Accessibility and multilingualism: an exploratory study on the machine translation of audio descriptions – Anna Matamala & Carla Ortiz-Boix, Universidad Autónoma de Barcelona

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Accesibilidad y multilingüismo: un estudio exploratorio sobre la traducción automática de descripciones de audio
Este artículo presenta los resultados de un estudio exploratorio que evalúa la traducción automática de audiodescripciones como una posible solución para aumentar la accesibilidad en entornos multilingües. Se entiende que la accesibilidad abarca dos categorías diferentes: accesibilidad sensorial (en este caso específico, para los ciegos y discapacitados visuales, que no pueden acceder al contenido visual de las producciones audiovisuales) y accesibilidad lingüística (para aquellos que quieren acceder a este contenido en su propio idioma). El artículo presenta algunas reflexiones sobre la traducción como medio para promover el multilingüismo, sobre la viabilidad de traducir descripciones de audio y sobre la traducción automática tal y como se aplica a este tipo de traducción audiovisual, antes de sintetizar los hallazgos del presente estudio y, lo que es más importante, abrir la posibilidad de nuevas vías a la investigación.
This article presents the results of an exploratory study which assesses the machine translation of audio descriptions as offering a possible solution to increase accessibility in multilingual environments. Accessibility is understood to encompass two different categories: sensorial accessibility (in this specific case, for the blind and visually impaired, who cannot access the visual content of audiovisual productions), and linguistic accessibility (for those who want to access this content in their own language). The article presents some thoughts on translation as a means of promoting multilingualism, on the feasibility of translating audio descriptions, and on machine translation as applied to this audiovisual translation mode, before summarising the findings of the present study and, most importantly, opening up new potential avenues for research.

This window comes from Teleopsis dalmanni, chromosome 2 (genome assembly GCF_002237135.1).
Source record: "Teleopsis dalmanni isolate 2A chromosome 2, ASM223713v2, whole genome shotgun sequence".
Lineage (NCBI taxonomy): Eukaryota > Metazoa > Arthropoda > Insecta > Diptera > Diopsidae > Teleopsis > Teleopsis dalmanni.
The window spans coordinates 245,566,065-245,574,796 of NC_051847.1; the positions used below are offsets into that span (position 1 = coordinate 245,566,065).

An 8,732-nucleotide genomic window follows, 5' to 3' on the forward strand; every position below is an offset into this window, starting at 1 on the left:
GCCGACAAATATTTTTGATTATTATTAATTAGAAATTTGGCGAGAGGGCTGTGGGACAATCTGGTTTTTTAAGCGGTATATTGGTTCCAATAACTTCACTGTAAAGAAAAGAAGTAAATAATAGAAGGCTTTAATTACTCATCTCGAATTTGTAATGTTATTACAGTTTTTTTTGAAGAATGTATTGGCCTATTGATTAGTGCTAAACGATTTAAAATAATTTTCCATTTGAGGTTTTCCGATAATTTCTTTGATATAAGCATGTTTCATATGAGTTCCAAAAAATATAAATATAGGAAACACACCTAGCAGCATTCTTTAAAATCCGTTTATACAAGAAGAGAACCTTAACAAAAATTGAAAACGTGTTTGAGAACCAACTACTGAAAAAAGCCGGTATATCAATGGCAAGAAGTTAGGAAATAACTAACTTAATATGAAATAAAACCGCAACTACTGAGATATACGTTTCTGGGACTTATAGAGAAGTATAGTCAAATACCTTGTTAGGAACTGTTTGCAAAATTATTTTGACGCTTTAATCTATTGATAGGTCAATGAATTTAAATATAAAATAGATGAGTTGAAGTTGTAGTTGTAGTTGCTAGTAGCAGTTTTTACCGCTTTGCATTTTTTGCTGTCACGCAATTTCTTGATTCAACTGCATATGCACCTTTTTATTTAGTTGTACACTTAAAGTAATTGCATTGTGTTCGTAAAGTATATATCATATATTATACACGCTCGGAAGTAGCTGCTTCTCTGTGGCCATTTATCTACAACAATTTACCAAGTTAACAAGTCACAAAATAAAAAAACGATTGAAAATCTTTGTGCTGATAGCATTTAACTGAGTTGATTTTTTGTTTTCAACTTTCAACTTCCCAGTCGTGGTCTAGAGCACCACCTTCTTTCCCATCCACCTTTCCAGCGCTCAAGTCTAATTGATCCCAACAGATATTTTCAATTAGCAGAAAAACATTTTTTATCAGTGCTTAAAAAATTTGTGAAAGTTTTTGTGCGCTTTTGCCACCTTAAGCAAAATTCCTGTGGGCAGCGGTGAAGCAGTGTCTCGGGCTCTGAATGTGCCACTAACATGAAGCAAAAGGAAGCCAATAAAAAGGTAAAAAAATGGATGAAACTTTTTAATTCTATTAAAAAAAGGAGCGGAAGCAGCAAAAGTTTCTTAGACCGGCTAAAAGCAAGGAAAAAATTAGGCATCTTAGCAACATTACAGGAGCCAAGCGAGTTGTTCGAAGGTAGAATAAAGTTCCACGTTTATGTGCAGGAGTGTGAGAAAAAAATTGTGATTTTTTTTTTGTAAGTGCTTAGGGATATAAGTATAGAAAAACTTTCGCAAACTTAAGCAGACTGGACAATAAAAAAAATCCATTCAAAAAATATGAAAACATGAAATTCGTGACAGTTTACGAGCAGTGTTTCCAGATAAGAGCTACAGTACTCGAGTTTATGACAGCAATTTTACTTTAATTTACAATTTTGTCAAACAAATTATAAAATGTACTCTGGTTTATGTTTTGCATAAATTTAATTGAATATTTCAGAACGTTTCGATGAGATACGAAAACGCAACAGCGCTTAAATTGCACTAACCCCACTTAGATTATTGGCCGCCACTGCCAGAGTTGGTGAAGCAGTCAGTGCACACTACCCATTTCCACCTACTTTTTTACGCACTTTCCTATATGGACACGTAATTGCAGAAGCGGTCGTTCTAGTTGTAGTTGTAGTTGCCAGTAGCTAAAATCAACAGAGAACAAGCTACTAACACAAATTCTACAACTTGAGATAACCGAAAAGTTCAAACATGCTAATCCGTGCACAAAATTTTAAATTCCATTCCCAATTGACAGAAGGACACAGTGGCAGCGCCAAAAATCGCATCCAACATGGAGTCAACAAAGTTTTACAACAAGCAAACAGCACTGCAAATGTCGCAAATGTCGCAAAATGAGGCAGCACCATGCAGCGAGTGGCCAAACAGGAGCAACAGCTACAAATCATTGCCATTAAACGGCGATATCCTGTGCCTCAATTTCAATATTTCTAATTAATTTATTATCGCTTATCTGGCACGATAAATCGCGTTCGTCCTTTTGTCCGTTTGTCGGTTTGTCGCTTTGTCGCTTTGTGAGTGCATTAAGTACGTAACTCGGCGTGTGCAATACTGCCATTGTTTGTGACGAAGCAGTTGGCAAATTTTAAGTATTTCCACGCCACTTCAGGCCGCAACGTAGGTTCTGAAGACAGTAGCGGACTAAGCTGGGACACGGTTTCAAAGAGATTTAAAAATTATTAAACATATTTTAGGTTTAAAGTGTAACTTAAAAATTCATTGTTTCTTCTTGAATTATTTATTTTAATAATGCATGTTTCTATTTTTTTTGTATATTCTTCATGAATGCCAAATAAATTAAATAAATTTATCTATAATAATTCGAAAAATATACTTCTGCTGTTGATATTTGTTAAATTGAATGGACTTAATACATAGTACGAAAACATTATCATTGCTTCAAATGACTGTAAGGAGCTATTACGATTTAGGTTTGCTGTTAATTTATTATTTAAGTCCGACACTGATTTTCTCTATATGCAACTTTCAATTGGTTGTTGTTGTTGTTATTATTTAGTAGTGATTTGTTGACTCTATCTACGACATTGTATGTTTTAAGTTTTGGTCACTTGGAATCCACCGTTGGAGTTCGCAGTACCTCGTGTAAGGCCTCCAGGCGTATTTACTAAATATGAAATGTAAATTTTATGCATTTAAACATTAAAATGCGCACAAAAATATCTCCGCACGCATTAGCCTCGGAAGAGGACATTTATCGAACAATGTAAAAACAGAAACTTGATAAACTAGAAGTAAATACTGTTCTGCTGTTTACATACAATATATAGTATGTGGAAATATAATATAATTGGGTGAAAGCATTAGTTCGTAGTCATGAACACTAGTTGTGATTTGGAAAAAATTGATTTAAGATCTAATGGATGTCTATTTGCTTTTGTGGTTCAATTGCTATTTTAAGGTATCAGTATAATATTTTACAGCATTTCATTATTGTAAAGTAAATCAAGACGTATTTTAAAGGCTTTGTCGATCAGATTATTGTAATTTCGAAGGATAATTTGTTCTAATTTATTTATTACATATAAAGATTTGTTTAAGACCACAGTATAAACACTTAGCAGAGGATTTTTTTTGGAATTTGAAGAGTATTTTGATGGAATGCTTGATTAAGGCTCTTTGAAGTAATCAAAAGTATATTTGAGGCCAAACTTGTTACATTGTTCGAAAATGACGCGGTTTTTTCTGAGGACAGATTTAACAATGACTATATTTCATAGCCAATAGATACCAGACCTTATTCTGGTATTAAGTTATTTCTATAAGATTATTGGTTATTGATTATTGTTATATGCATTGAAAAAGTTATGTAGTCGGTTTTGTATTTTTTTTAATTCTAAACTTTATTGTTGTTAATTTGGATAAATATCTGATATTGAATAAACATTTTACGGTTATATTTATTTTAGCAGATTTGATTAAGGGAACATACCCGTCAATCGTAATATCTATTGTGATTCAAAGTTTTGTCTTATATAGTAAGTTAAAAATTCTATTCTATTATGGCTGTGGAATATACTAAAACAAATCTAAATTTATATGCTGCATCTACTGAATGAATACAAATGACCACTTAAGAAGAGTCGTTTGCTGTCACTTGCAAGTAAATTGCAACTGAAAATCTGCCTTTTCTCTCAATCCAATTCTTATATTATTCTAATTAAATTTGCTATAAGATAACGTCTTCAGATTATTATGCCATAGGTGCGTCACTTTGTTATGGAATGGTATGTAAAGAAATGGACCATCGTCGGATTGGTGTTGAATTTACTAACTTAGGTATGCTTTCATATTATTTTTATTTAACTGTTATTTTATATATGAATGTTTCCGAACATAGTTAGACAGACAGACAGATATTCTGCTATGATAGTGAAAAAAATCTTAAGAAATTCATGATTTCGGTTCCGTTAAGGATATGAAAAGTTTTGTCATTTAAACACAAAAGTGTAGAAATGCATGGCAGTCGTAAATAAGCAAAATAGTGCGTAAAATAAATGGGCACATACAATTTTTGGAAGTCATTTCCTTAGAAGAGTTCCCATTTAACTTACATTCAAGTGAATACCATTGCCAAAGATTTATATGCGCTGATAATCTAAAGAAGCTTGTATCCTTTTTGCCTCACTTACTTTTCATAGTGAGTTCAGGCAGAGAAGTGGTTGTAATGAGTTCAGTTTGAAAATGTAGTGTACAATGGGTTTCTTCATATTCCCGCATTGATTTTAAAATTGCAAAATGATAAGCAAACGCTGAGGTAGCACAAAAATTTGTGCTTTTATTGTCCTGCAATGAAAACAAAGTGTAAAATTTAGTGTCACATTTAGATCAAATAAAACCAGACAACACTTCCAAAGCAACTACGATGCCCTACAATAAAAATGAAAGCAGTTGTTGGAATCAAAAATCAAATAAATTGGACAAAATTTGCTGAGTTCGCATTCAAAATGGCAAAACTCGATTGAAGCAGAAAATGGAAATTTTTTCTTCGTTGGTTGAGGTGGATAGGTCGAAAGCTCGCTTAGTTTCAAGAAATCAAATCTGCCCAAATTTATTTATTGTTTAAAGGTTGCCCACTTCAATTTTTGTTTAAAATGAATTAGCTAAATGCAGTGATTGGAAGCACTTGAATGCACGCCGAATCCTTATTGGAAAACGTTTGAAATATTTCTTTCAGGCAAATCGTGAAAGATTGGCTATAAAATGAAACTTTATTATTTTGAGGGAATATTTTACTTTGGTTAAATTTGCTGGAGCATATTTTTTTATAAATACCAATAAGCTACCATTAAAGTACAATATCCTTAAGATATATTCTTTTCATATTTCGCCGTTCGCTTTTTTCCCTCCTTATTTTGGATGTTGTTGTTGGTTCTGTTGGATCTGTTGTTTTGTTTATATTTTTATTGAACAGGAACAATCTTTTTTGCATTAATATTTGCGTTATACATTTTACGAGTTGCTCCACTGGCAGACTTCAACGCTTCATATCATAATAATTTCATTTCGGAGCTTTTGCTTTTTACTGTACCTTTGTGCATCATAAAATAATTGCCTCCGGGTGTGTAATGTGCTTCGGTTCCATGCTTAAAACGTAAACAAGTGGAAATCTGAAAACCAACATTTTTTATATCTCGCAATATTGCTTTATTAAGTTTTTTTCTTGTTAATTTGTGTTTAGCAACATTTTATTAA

This article has presented a piece of exploratory research that proposes a new application of machine translation for the translation of audio descriptions. The cost of the audio description process makes it difficult to increase the presence of audio description beyond the figures established by law. As a result, new solutions have to be found, ranging from the implementation of technological solutions (machine translation, and text-to-speech) to the adoption of crowd-sourcing approaches. This article offers a solution (which is still undergoing research) that could help cater for the needs of visually impaired people in multilingual countries, such as Spain, by offering them the option of an AD language choice. This corresponds to our view that in multilingual countries, accessibility should be offered not only in one language (usually the dominant one) but would ideally be available in the many and varied languages of the country’s citizens.
The data obtained in this study show that, taking words as a unit, 8% of the automatically translated corpus contains errors. On the other hand, if taking sentences as a reference, mistakes are to be found in around half of the corpus (with percentages of 42.22% for Google Translate and 57.78% when using Apertium). The possibility of improving these figures with specific training in the case of SMT on the one hand, and on the other the effort needed to post-edit the raw machine translation output and raise its quality to the required standards, are undoubtedly two key issues requiring further investigation. Measuring the post-editing effort as opposed to a process involving both human AD creation and human AD translation is an aspect worth analysing at various levels, and we hope to shed light on this in the near future. All in all, this article advocates for wider accessibility in multilingual societies and assesses the implementation of a specific technology (that of machine translation), which would ideally increase the presence of accessible audiovisual content in the language(s) of the audience.
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